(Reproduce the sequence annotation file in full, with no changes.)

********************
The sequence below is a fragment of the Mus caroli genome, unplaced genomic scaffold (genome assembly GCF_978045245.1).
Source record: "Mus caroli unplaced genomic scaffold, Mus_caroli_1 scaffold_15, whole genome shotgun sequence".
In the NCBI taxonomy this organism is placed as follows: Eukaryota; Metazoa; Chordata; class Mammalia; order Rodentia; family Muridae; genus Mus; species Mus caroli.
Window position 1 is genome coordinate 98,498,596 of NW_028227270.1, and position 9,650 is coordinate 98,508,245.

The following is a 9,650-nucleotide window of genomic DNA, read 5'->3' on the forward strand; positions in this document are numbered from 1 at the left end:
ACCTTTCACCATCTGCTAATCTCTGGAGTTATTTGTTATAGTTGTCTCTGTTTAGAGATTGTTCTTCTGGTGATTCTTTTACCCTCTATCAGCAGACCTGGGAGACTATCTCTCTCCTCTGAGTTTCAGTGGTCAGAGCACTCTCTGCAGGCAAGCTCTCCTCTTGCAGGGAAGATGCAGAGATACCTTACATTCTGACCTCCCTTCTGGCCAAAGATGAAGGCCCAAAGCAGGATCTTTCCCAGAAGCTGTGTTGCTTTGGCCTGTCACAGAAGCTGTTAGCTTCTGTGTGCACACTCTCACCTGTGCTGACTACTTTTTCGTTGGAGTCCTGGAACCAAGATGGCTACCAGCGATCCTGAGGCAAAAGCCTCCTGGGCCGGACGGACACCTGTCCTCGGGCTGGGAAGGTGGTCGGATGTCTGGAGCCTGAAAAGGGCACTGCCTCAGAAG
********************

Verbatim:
The sequence below is a fragment of the Mus caroli genome, unplaced genomic scaffold (genome assembly GCF_978045245.1).
Source record: "Mus caroli unplaced genomic scaffold, Mus_caroli_1 scaffold_15, whole genome shotgun sequence".
In the NCBI taxonomy this organism is placed as follows: Eukaryota; Metazoa; Chordata; class Mammalia; order Rodentia; family Muridae; genus Mus; species Mus caroli.
Window position 1 is genome coordinate 98,498,596 of NW_028227270.1, and position 9,650 is coordinate 98,508,245.

The following is a 9,650-nucleotide window of genomic DNA, read 5'->3' on the forward strand; positions in this document are numbered from 1 at the left end:
ACCTTTCACCATCTGCTAATCTCTGGAGTTATTTGTTATAGTTGTCTCTGTTTAGAGATTGTTCTTCTGGTGATTCTTTTACCCTCTATCAGCAGACCTGGGAGACTATCTCTCTCCTCTGAGTTTCAGTGGTCAGAGCACTCTCTGCAGGCAAGCTCTCCTCTTGCAGGGAAGATGCAGAGATACCTTACATTCTGACCTCCCTTCTGGCCAAAGATGAAGGCCCAAAGCAGGATCTTTCCCAGAAGCTGTGTTGCTTTGGCCTGTCACAGAAGCTGTTAGCTTCTGTGTGCACACTCTCACCTGTGCTGACTACTTTTTCGTTGGAGTCCTGGAACCAAGATGGCTACCAGCGATCCTGAGGCAAAAGCCTCCTGGGCCGGACGGACACCTGTCCTCGGGCTGGGAAGGTGGTCGGATGTCTGGAGCCTGAAAAGGGCACTGCCTCAGAAG